macadamia-felted-coccid

“The macadamia felted coccid is one of more than 4,300 invasive species that threaten our agriculture industry in Hawaiʻi and across the United States. In Hawaiʻi alone, this pest costs our local farmers, landowners and agriculture industry millions of dollars a year, and puts hundreds of local farms, thousands of local workers, and the future of one of our most important crops at risk,” said Rep. Tulsi Gabbard. “As I visited multiple farms on Hawaiʻi Island last month, I heard story after story of how this tiny invasive insect is destroying farms and threatening the livelihood of communities like Kona, Kaʻu, and Hilo. Very little is known about this invasive pest, making it difficult for our agriculture workers to fight back. The Macadamia Tree Health Initiative will authorize much-needed research and development and establish a comprehensive management plan to help our local agriculture industry combat these invasive, harmful insects.”

“The Hawaiʻi Farm Bureau applauds Congresswoman Tulsi Gabbard’s efforts to help the Hawaiʻi macadamia industry and fully supports the proposed Macadamia Tree Health Initiative. Federal funding is desperately needed to find a solution to controlling the macadamia felted coccid which has severely impacted the Hawaiʻi macadamia growers. The initiative can be a game changer in our farmers’ fight against this devastating pest,” said the Hawaiʻi Farm Bureau Federation.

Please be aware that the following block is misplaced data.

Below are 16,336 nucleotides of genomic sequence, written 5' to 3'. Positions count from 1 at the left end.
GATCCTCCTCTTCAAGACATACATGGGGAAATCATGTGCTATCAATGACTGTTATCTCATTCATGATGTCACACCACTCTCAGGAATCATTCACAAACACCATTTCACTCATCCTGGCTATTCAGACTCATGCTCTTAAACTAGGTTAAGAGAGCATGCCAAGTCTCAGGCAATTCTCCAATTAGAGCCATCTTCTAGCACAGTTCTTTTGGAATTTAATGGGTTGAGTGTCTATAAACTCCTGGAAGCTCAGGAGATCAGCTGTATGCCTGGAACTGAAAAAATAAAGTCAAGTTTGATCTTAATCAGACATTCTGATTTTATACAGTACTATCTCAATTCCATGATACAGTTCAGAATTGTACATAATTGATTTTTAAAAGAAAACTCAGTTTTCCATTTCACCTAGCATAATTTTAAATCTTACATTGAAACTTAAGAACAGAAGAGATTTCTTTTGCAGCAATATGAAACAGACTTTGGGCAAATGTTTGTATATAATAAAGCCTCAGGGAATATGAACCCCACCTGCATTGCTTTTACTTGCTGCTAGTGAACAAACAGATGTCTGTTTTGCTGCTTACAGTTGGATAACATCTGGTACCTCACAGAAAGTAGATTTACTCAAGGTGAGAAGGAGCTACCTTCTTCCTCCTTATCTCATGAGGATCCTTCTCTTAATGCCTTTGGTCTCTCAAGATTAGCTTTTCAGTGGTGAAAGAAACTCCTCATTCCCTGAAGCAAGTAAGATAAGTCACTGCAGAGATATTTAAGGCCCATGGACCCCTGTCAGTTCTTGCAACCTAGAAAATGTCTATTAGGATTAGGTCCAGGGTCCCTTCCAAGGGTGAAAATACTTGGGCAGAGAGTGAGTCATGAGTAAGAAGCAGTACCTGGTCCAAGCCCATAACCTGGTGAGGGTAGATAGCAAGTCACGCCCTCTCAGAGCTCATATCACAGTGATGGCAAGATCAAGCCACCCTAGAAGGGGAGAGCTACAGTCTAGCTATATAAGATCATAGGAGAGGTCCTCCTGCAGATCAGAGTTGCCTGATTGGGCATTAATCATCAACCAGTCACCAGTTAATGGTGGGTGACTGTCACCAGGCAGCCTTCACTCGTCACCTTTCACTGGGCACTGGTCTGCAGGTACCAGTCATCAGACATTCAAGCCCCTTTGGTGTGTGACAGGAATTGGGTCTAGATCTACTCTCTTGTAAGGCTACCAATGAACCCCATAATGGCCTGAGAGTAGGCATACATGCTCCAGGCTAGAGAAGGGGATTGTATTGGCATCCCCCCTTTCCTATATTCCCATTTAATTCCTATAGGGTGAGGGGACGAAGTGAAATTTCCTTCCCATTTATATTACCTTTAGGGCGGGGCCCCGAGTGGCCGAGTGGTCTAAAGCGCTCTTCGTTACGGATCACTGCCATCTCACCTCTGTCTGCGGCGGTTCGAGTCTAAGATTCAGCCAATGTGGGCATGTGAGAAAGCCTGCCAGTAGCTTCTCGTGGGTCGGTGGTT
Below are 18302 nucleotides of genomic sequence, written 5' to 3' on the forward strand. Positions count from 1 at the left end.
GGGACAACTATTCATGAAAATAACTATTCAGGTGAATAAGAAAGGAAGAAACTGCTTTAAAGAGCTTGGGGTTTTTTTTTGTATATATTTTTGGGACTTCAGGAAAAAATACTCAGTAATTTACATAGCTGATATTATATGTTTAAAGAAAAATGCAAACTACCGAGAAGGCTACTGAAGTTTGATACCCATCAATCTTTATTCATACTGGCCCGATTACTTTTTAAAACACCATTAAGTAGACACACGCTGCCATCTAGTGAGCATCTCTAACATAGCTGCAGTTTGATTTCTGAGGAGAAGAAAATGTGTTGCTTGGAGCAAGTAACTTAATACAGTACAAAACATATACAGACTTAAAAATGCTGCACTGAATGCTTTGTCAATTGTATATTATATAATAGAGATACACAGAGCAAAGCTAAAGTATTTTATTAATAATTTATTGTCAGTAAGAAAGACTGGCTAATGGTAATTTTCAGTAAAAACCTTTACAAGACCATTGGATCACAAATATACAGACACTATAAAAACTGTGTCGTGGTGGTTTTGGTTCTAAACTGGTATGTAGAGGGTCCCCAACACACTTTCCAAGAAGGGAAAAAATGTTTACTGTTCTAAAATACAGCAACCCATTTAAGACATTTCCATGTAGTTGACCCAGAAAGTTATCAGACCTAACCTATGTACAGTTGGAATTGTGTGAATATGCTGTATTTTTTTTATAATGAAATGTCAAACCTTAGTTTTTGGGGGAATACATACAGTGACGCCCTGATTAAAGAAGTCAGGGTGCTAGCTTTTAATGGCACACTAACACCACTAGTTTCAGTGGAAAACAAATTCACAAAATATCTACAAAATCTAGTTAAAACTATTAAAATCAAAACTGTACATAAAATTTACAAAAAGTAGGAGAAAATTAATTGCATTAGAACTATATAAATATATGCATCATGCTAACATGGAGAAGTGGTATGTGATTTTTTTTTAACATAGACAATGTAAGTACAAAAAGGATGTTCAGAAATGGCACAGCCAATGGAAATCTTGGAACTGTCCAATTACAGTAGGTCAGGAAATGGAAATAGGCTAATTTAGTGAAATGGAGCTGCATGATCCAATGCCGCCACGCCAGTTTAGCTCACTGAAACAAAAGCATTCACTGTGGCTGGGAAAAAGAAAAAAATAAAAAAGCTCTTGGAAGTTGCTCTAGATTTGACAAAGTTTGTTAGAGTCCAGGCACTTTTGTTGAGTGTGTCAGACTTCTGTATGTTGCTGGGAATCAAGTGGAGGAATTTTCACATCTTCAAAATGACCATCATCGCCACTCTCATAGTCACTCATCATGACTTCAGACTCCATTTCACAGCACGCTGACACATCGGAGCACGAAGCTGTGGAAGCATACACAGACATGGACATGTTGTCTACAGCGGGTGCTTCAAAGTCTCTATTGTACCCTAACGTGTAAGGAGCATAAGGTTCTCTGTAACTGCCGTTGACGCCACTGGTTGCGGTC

“The Edmund C. Olson Trust No. 2 is a grower of over 1,100 acres of macadamia orchards on the island of Hawaiʻi and a part owner of Hamakua Macadamia Nut Company, a processor of several million pounds of nuts grown by the Trust and many dozens of independent growers around the island. We truly appreciate Congresswoman Tulsi Gabbard’s proposed Macadamia Tree Health Initiative. The invasive macadamia felted coccid is an especially damaging pest to many growers on Hawaiʻi Island. The health and wellness of our trees translates into a healthy industry able to keep our employees and their families with good jobs.  Further, healthy trees also assure consumers that Hawaiian-grown macadamia nuts will continue to be the finest macadamia products for many years to come. This bill will help not only our farm but that of the 16,000 acres of other growers and processors that combined produce some 50 million pounds of nuts each year,” said John Cross, land manager for the the Edmund C. Olson Trust II.

“Royal Hawaiian Orchards (RHO) is a grower of macadamia nuts on the Big Island of Hawaiʻi and supports the Macadamia Tree Health Initiative. The threat to the macadamia orchards in Hawaiʻi from the macadamia felted coccid (MFC) is real and potentially devastating. The plan to develop and disseminate the best science based tools for treating MFC will make the Macadamia Tree Health Initiative exactly what the industry needs,” said Martin E. Ramirez, Director of Farming Operations at Royal Hawaiian Services.